Holy days arrive for the faithful as pandemic eases in US

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FILE - In this Sunday, March 28, 2021 file photo, altar server Samantha Holmes, of East Brookfield, Mass., center, carries a crucifix with palm leaves during a procession at the start of Palm Sunday Mass at Mary, Queen of the Rosary Parish in Spencer, Mass. For Christians across the United States, Easter services on Sunday will reflect an extra measure of joy as the nation experiences rising optimism after a year of pandemic. (AP Photo/Steven Senne)

For Christians across the United States, Easter services on Sunday will reflect an extra measure of joy as the nation experiences rising optimism after a year of pandemic. Even if still observing restrictions, many churches may draw the largest numbers of in-person worshippers in months.

It’s a season of major holy days for other faiths as well, occurring in a brighter mood than a year ago. Jews are observing Passover this week, and Muslims will enter the holy month of Ramadan in about two weeks.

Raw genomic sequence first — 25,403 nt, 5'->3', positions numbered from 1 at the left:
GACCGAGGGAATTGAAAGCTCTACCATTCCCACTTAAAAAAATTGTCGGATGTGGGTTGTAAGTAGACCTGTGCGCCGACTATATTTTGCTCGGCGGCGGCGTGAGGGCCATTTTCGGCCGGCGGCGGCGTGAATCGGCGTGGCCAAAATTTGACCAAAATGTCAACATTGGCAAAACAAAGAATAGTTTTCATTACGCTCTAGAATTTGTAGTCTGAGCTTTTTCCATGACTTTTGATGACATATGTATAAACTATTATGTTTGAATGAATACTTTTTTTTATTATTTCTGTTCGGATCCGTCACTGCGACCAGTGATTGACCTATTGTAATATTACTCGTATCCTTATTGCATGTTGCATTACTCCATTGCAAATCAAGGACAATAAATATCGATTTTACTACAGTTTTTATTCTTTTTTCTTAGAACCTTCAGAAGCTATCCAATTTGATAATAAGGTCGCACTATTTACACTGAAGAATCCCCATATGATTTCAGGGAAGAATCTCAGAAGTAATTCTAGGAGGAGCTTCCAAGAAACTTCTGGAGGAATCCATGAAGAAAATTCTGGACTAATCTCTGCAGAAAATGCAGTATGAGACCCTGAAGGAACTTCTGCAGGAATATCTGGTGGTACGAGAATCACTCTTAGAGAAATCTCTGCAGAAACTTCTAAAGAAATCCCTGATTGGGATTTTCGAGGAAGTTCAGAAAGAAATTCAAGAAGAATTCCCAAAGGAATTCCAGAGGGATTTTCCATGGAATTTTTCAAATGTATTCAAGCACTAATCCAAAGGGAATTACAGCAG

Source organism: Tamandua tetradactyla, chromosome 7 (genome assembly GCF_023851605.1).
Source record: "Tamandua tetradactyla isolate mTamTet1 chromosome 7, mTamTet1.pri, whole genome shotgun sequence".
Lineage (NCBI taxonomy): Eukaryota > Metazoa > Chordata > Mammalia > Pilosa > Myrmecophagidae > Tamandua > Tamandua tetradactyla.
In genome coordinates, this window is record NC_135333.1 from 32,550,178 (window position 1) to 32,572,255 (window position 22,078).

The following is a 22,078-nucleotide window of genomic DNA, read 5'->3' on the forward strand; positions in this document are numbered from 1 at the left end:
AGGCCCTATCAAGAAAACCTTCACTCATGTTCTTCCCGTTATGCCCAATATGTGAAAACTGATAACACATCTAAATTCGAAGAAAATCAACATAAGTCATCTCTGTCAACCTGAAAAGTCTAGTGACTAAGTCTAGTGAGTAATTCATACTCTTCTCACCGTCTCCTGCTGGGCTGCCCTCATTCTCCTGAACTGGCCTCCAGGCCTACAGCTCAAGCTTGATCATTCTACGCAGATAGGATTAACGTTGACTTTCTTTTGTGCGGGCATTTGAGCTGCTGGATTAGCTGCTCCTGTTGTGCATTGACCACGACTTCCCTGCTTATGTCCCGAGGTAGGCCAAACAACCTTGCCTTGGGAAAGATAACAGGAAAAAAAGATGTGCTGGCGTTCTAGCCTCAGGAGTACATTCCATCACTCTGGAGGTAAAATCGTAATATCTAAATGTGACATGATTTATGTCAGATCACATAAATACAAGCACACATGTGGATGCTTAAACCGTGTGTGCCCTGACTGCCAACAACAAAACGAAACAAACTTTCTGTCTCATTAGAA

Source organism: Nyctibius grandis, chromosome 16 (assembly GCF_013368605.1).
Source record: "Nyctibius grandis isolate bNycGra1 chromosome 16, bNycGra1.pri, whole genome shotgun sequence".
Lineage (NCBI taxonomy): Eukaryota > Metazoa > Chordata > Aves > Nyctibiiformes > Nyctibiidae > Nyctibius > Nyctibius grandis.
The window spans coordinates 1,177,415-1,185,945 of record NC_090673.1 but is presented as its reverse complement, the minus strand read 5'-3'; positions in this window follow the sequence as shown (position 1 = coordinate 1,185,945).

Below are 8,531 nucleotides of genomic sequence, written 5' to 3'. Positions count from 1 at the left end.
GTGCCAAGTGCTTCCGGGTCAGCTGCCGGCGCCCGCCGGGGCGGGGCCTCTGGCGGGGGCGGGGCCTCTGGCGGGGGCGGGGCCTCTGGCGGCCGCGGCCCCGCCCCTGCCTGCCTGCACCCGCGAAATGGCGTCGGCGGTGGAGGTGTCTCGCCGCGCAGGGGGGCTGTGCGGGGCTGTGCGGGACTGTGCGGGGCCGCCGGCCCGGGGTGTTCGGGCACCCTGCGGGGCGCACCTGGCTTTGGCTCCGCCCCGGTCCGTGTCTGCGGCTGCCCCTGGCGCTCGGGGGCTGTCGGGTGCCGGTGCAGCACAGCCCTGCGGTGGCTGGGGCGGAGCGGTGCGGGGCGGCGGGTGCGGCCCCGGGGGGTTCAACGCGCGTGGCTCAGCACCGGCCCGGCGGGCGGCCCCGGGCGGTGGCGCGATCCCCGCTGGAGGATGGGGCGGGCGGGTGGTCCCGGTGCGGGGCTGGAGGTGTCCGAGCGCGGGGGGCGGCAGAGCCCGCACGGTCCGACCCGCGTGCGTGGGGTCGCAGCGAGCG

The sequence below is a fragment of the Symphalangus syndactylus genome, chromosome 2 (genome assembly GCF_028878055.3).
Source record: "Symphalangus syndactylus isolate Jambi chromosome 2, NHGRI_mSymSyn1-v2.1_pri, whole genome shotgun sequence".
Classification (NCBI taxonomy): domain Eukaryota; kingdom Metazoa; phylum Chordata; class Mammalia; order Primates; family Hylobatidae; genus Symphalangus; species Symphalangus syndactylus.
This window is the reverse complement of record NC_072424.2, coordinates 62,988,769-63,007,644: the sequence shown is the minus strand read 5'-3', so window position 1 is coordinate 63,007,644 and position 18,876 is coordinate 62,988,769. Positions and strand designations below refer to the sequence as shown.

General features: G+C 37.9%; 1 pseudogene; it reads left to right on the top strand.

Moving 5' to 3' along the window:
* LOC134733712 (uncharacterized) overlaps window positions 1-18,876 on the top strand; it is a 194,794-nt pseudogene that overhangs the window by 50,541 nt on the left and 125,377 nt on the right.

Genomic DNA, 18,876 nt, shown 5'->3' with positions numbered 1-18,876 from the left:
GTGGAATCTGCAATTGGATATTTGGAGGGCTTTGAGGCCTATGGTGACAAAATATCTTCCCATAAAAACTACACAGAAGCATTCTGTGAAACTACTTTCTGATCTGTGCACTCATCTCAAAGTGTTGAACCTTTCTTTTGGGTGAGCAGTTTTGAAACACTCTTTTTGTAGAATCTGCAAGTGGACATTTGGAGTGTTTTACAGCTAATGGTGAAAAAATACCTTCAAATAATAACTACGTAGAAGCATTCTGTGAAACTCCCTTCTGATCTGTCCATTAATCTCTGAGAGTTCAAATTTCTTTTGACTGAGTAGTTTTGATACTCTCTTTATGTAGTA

In Houston, the Rev. Meredith Mills is eagerly anticipating a return to in-person worship Sunday in the sanctuary of Westminster United Methodist Church. Except for a few Christmastime services that drew a handful of people, the church has been worshipping on its front lawn since October.

“Many of our people are two weeks past their second shot of vaccine, so the comfort level is a lot higher now,” said Mills, who had her own bout of COVID-19 in January. “It almost feels like we’ve been in Lent for a year, and we are ready for Easter.”

Mills recently made a video of herself walking through the empty sanctuary and reflecting on a year of realization that God is everywhere — in people's homes and “even over Zoom” — but sacred spaces remain vital.

“So this space is about to reopen,” she said. “On Easter Sunday we are going to be masked and distanced ... but we’re going to gather and we’re going to sing, ‘Christ the Lord is risen today, Alleluia, Alleluia.’ We’re going to let the ‘Alleluia’ ring off of these walls.”

At St. Barnabas Lutheran Church in the Chicago suburb of Cary, attendance inside will be limited to 50, but there also will be an outdoor service.

The Rev. Sarah Wilson said that during the past year, the congregation has endured “fear, exhaustion, change, confusion, irritation, disappointment, doubt.”